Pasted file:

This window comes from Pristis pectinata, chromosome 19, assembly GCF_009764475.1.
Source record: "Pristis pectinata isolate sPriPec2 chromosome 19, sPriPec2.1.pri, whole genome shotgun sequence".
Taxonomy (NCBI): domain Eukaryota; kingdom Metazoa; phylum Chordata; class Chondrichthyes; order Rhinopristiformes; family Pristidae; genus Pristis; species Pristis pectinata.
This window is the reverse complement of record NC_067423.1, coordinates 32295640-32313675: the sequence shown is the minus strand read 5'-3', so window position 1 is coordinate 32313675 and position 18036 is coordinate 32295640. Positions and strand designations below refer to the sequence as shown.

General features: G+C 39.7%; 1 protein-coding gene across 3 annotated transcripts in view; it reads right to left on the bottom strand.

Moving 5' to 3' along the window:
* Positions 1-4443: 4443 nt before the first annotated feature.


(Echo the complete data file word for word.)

This window comes from Pristis pectinata, chromosome 19, assembly GCF_009764475.1.
Source record: "Pristis pectinata isolate sPriPec2 chromosome 19, sPriPec2.1.pri, whole genome shotgun sequence".
Taxonomy (NCBI): domain Eukaryota; kingdom Metazoa; phylum Chordata; class Chondrichthyes; order Rhinopristiformes; family Pristidae; genus Pristis; species Pristis pectinata.
This window is the reverse complement of record NC_067423.1, coordinates 32295640-32313675: the sequence shown is the minus strand read 5'-3', so window position 1 is coordinate 32313675 and position 18036 is coordinate 32295640. Positions and strand designations below refer to the sequence as shown.

General features: G+C 39.7%; 1 protein-coding gene across 3 annotated transcripts in view; it reads right to left on the bottom strand.

Moving 5' to 3' along the window:
* Positions 1-4443: 4443 nt before the first annotated feature.